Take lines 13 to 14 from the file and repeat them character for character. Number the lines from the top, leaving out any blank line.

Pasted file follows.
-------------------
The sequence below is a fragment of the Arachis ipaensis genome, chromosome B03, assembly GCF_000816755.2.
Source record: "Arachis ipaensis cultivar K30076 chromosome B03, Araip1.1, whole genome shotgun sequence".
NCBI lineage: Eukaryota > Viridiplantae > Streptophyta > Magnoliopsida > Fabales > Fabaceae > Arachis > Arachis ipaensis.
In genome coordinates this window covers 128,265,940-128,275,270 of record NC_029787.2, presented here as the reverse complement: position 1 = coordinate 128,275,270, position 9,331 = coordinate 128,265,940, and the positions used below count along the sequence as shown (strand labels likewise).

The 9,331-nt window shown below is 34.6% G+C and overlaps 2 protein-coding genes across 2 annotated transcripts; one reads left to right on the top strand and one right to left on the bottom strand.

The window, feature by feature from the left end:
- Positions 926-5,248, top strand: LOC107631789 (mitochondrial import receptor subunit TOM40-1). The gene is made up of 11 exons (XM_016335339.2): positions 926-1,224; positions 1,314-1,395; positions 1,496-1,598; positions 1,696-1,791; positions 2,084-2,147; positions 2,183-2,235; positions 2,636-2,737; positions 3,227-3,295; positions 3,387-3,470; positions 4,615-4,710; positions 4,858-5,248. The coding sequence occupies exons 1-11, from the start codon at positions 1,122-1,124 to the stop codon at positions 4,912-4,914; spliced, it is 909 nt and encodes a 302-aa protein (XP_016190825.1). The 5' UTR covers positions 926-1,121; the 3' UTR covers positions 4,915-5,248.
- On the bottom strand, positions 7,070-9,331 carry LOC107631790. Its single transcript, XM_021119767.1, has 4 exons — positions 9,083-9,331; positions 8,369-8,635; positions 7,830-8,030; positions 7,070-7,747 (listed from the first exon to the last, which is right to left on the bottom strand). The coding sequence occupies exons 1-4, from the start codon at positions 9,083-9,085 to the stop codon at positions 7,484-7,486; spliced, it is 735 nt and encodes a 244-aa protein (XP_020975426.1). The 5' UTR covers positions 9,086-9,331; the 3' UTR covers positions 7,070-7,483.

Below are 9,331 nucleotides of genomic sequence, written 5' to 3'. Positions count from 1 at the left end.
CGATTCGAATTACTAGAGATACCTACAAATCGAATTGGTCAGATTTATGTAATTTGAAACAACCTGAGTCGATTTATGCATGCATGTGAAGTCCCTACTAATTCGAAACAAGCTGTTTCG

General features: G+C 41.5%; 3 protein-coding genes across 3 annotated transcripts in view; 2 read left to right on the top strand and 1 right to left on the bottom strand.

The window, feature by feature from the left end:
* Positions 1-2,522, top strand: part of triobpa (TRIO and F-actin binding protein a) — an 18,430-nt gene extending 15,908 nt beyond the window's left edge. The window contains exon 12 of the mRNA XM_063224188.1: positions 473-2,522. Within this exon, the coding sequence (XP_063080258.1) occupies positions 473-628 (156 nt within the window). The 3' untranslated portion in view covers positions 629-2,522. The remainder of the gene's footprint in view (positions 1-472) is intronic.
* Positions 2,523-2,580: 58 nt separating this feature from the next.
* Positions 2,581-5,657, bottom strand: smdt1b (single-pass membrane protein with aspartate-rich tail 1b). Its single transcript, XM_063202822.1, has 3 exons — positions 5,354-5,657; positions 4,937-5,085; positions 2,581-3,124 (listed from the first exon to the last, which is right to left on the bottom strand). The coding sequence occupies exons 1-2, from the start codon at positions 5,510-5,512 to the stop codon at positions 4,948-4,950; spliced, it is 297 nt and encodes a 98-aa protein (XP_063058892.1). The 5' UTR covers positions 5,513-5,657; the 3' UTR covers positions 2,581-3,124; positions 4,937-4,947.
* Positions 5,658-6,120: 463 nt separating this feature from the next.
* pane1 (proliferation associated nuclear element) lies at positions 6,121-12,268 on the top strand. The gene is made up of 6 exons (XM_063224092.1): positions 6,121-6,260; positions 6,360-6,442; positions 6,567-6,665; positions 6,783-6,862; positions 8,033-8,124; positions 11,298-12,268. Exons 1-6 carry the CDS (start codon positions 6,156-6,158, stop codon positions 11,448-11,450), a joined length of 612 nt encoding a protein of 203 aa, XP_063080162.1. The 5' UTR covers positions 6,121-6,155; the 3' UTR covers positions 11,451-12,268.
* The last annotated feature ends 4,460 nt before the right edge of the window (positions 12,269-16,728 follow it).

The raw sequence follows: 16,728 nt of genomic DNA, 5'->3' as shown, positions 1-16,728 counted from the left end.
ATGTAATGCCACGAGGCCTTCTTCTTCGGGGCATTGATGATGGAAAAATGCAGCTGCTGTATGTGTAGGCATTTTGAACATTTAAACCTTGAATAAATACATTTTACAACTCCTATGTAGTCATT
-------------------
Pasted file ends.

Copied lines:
* Positions 1-2,522, top strand: part of triobpa (TRIO and F-actin binding protein a) — an 18,430-nt gene extending 15,908 nt beyond the window's left edge. The window contains exon 12 of the mRNA XM_063224188.1: positions 473-2,522. Within this exon, the coding sequence (XP_063080258.1) occupies positions 473-628 (156 nt within the window). The 3' untranslated portion in view covers positions 629-2,522. The remainder of the gene's footprint in view (positions 1-472) is intronic.
* Positions 2,523-2,580: 58 nt separating this feature from the next.